Date of Award

Winter 2015

Degree Type


Degree Name

Doctor of Philosophy (PhD)


Electrical and Computer Engineering

First Advisor

Vijay Pai

Committee Chair

Vijay Pai

Committee Member 1

Milind Kulkarni

Committee Member 2

Mithuna S. Thottethodi

Committee Member 3

Samuel P. Midkiff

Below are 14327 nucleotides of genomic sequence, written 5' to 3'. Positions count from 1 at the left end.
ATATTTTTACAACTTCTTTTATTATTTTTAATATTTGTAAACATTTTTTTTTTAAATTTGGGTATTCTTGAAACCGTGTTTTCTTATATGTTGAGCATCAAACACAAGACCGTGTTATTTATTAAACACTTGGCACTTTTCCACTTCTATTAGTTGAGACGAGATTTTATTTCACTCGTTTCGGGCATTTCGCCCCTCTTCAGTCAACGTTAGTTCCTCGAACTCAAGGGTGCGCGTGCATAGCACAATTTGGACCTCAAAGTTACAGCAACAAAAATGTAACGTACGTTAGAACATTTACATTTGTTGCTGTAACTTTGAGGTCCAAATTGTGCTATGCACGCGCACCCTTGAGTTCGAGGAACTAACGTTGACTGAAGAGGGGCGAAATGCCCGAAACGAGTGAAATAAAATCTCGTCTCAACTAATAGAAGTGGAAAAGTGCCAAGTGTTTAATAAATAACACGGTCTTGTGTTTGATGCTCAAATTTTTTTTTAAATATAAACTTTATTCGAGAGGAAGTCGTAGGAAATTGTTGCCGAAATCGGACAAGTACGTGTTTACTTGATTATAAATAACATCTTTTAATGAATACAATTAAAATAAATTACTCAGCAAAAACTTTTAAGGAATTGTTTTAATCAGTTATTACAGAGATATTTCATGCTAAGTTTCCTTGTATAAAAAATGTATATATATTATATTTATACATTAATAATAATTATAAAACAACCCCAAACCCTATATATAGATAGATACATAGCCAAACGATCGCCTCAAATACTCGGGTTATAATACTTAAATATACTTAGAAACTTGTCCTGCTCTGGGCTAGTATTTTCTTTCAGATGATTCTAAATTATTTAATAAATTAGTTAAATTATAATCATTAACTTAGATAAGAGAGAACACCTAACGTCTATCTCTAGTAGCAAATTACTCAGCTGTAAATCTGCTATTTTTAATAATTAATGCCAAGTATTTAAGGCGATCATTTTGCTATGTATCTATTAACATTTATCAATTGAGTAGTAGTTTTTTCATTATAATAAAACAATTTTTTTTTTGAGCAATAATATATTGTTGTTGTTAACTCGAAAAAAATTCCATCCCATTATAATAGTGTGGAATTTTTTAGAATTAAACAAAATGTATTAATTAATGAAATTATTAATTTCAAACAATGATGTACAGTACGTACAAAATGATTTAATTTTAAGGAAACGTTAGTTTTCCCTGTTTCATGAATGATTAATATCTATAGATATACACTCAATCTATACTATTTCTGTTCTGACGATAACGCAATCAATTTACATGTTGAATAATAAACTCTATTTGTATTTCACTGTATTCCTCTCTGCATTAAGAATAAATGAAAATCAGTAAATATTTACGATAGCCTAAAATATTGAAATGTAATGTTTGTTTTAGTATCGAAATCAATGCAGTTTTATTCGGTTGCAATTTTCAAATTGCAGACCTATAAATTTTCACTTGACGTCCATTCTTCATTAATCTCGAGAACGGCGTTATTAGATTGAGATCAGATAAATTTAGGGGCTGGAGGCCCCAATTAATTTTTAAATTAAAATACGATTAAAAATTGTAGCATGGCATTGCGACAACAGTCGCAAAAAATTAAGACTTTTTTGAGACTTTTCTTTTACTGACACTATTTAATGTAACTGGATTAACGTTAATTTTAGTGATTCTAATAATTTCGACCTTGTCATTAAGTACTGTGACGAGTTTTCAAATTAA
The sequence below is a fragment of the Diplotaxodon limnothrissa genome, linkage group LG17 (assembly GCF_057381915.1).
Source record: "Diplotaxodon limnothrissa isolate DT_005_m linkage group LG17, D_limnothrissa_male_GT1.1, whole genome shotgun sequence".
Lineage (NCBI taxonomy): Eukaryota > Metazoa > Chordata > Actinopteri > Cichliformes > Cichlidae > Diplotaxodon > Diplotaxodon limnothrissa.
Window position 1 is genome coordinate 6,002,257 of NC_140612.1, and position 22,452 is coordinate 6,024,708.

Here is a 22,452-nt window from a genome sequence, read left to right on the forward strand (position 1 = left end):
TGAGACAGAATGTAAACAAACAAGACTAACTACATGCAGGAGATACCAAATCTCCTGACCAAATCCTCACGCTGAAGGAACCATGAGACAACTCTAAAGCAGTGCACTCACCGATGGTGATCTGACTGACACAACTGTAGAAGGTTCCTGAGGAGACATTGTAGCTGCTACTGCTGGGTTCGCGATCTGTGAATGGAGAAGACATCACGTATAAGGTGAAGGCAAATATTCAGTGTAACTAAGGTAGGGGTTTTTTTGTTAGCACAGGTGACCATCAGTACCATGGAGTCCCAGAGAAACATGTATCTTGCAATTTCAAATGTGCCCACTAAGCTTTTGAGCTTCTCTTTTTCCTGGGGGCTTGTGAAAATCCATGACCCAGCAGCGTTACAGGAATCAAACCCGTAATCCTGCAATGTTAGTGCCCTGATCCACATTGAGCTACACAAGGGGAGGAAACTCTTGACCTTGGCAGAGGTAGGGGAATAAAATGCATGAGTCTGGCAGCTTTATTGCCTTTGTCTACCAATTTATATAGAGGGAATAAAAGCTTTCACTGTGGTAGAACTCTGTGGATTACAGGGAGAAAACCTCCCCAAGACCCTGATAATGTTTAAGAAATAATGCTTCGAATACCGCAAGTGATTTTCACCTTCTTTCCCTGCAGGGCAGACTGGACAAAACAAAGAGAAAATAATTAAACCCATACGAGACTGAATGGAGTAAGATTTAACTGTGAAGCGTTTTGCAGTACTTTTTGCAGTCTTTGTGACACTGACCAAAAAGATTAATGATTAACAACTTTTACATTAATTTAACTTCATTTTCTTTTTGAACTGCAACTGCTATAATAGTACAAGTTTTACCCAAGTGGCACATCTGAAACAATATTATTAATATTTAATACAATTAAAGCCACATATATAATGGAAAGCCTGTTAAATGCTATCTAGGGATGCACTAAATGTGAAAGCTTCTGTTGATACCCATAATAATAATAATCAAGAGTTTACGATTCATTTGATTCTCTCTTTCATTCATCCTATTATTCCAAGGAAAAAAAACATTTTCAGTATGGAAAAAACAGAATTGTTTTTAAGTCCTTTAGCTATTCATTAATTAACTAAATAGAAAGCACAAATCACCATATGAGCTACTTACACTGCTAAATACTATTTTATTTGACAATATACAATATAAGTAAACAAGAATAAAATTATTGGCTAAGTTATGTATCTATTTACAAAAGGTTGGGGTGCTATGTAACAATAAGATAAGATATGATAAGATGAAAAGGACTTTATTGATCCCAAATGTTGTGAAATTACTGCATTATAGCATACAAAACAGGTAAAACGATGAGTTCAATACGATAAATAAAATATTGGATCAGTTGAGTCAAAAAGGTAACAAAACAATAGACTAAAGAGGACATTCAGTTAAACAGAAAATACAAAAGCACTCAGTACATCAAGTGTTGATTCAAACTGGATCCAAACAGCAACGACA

This work presents and evaluates algorithms for MPI collective communication operations on high performance systems. Collective communication algorithms are extensively investigated, and a universal algorithm to improve the performance of MPI collective operations on hierarchical clusters is introduced. This algorithm exploits shared-memory buffers for efficient intra-node communication while still allowing the use of unmodified, hierarchy-unaware traditional collectives for inter-node communication. The universal algorithm shows impressive performance results with a variety of collectives, improving upon the MPICH algorithms as well as the Cray MPT algorithms. Speedups average 15x - 30x for most collectives with improved scalability up to 65536 cores.^ Further novel improvements are also proposed for inter-node communication. By utilizing algorithms which take advantage of multiple senders from the same shared memory buffer, an additional speedup of 2.5x can be achieved. The discussion also evaluates special-purpose extensions to improve intra-node communication. These extensions return a shared memory or copy-on-write protected buffer from the collective, which reduces or completely eliminates the second phase of intra-node communication.^ The second part of this work improves the performance of MPI collective communication operations in the presence of imbalanced processes arrival times. High performance collective communications are crucial for the performance and scalability of applications, and imbalanced process arrival times are common in these applications. A micro-benchmark is used to investigate the nature of process imbalance with perfectly balanced workloads, and understand the nature of inter- versus intra-node imbalance. These insights are then used to develop imbalance tolerant reduction, broadcast, and alltoall algorithms, which minimize the synchronization delay observed by early arriving processes. These algorithms have been implemented and tested on a Cray XE6 using up to 32k cores with varying buffer sizes and levels of imbalance. Results show speedups over MPICH averaging 18.9x for reduce, 5.3x for broadcast, and 6.9x for alltoall in the presence of high, but not unreasonable, imbalance.